• How Flouridated Water Helps Prevent Tooth Decay

    on Sep 21st, 2018
Photo by Carly Jayne on Unsplash



WATER FLUORIDATION: ONE OF THE GREATEST PUBLIC HEALTH ACHIEVEMENTS TOO MUCH OF A GOOD THING?

Since U.S. cities began adding fluoride to water supplies more than 65 years ago, tooth decay has decreased dramatically. This result led the Centers for Disease Control and Prevention to name water fluoridation as one of the Ten Great Public Health Achievements of the 20th Century. Though many areas in the U.S. fluoridate their water supplies, not all do. If your community is part of the latter group and you have children, talk with your dentist to see if your children would benefit from fluoride drops.


TOO MUCH OF A GOOD THING?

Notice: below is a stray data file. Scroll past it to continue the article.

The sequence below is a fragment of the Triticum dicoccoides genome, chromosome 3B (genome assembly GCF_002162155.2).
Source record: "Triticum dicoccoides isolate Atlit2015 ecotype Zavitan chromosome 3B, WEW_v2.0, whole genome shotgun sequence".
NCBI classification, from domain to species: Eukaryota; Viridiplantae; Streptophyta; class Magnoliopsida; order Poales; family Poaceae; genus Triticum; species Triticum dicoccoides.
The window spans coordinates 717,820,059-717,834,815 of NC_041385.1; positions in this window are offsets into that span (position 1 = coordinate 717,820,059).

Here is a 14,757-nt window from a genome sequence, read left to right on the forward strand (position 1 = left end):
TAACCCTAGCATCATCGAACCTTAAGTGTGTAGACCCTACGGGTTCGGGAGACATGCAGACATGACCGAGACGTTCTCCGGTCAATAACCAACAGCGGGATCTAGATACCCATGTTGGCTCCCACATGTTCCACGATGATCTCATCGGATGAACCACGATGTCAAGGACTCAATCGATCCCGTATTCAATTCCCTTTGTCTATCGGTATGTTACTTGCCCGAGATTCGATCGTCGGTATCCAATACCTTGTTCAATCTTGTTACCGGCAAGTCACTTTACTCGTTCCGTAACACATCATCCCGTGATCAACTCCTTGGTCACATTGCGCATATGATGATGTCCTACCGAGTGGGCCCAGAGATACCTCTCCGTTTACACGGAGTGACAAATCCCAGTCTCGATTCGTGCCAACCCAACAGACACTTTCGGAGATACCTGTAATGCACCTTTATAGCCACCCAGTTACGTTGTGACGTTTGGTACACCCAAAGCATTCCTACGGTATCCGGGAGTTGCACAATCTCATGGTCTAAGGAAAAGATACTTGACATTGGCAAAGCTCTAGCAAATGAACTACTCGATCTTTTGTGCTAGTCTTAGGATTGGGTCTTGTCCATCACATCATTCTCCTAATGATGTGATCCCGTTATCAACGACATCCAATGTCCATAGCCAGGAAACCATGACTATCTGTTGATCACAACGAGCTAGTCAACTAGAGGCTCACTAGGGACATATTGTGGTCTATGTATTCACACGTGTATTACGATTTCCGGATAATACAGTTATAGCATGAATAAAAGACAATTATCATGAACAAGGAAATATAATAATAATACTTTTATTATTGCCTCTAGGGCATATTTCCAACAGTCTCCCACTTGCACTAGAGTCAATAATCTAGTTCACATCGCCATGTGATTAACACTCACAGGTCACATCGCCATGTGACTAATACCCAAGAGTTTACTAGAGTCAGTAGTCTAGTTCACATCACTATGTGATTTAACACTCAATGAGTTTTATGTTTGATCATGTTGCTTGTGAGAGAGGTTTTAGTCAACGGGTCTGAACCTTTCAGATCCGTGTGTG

Since U.S. cities began adding fluoride to water supplies more than 65 years ago, tooth decay has decreased dramatically. This result led the Centers for Disease Control and Prevention to name water fluoridation as one of the Ten Great Public Health Achievements of the 20th Century. Though many areas in the U.S. fluoridate their water supplies, not all do. If your community is part of the latter group and you have children, talk with your dentist to see if your children would benefit from fluoride drops. As the saying goes, yes, you can have too much of a good thing. For children, that’s true even when it comes to fluoride. When kids ingest too much fluoride while their permanent teeth are developing underneath the gums, it can lead to a condition called dental fluorosis. In most cases, this results in faint white spots or streaks on the crowns of one or more permanent teeth. This is purely a cosmetic condition and usually is barely noticeable. In a very small number of children, the spots can be yellow or brownish discolorations (moderate or severe fluorosis). Fortunately, the amount of fluoride in community water supplies isn’t enough to cause moderate or severe fluorosis. However, if combined with the fluoride toothpaste that small children tend to swallow when learning to brush their teeth, it could be. Simple precautions can eliminate this problem. Kids younger than 2 have poor swallowing reflexes and don’t typically understand that toothpaste or mouthwash needs to be spit into the sink. Fluoride toothpaste use should start around age 2, and fluoride rinses should wait until 6 or 7. For young children, make sure that there is only a small dab of toothpaste on the brush and that the child spits out the excess toothpaste. Remember, fluorosis can only occur while the teeth are still developing under the gums. Once all permanent teeth have erupted, usually by age 12, fluorosis is no longer a concern.


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